Dŵr Cymru criticised after announcing introduction of hosepipe ban
Dŵr Cymru has been criticised following the announcement of a hosepipe ban in Pembrokeshire from 19 August.
The ban means people will not be allowed to water their plants, wash their cars or clean windows using a hose and comes after rainfall averages in the county were 60% below average between March and July.
The Welsh Liberal Democrats have criticised the not-for-profit company for paying large bonuses to its bosses while infrastructure creaks – highlighting data from Ofwat, the Water Services Regulation Authority, which showed that 169.9 megalitres/day were being wasted through leakage in Dŵr Cymru’s network during 2020-21.
The company also failed to meet its Per capita consumption (PCC) targets which are designed to push for less water to be taken from the environment.
The Welsh Liberal Democrats say that their analysis of Company House data shows that executives at Dŵr Cymru were paid £2.6 million in 2020 and 2021 including £931,000 in bonuses, benefits and incentives.
Welsh Liberal Democrat Leader Jane Dodds said: “We cannot control the hot and dry weather, but we can control wastage through outdated or poorly-maintained infrastructure.
“Welsh Water brands itself as “not for profit”, yet we see them paying their executives eye-watering bonuses while their infrastructure is in desperate need of upgrades and they continue to pump raw sewage into our rivers.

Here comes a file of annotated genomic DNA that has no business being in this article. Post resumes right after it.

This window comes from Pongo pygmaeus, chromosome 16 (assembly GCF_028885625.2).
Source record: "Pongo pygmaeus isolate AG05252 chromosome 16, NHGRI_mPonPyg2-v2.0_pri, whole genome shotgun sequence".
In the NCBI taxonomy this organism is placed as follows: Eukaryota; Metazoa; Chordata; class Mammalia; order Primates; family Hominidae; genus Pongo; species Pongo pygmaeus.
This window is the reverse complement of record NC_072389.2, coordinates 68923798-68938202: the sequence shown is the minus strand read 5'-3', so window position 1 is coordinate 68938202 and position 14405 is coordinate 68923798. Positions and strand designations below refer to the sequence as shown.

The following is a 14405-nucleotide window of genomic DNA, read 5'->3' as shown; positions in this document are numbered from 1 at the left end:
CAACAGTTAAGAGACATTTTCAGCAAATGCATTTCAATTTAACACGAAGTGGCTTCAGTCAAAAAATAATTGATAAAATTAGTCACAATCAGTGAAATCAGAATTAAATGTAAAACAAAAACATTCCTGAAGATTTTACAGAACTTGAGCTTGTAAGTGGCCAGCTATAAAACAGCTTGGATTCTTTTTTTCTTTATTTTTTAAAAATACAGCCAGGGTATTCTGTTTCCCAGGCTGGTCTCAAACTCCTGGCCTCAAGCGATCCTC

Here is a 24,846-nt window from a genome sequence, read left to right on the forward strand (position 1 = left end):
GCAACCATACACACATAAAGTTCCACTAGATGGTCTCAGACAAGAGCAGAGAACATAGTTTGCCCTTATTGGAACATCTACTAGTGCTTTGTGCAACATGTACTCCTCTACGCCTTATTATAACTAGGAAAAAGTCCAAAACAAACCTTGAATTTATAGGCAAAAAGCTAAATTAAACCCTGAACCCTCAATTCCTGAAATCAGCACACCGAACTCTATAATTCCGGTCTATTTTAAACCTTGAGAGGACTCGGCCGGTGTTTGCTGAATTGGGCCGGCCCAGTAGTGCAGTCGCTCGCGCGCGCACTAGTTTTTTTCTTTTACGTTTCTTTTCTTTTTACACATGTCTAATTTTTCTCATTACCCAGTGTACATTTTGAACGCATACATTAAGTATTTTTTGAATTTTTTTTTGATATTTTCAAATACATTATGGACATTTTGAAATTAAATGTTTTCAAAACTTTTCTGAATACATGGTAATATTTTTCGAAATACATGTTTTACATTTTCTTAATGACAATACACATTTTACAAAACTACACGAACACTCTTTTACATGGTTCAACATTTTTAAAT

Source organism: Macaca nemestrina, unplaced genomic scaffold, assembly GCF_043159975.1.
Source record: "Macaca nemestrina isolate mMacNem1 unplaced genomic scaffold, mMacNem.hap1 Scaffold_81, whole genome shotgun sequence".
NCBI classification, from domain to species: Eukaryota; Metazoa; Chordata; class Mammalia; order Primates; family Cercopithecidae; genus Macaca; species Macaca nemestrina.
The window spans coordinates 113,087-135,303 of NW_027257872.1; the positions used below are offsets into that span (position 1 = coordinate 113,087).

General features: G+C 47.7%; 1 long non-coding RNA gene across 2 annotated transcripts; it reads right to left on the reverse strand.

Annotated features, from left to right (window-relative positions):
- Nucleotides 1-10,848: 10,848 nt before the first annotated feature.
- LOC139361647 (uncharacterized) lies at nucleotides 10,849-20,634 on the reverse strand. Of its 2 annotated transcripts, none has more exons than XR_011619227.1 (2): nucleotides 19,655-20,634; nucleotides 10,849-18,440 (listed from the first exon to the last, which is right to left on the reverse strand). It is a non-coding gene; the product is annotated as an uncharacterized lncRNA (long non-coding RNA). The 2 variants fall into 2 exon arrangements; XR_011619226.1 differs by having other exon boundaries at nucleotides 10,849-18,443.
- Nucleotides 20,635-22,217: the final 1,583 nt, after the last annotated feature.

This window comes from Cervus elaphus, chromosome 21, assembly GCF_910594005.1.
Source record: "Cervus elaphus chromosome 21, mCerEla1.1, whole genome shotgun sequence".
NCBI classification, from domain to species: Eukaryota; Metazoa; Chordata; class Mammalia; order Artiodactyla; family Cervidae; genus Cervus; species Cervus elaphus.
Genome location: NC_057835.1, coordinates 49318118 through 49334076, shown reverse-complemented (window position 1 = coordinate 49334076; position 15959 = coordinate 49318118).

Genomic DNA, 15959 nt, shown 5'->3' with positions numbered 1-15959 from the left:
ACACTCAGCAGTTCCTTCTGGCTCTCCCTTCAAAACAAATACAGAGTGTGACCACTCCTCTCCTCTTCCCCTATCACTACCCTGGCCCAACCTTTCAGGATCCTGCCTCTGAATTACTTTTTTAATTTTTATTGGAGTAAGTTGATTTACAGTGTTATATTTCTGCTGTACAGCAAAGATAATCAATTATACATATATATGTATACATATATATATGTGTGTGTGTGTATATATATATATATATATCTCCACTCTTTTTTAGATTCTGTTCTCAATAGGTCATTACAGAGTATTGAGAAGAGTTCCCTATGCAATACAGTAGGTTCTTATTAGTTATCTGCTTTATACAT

“Bonuses are meant to reward outstanding behaviour, yet the record of Welsh Water is far from outstanding.
“From leaking pipes to sewage overflows, it is time Welsh Water put our environment and the public ahead of profit. I hope this summer’s drought is a wake-up call for both the Government in Cardiff Bay and Westminster to get tougher on water companies.”
Welsh Water’s managing director of water services, Ian Christie, told BBC Wales: “We have not seen such prolonged dry conditions in Pembrokeshire since1976.
“Introducing the hosepipe ban is not a decision we have taken lightly, however if we are to make sure there is enough water to see us through the rest of the summer and into the autumn then we need to act now to try and prevent any further restrictions later on.
“The ban will apply to just over 2% of the three million population we serve in Wales. More broadly we do not intend to introduce restrictions more widely across our operating area.”
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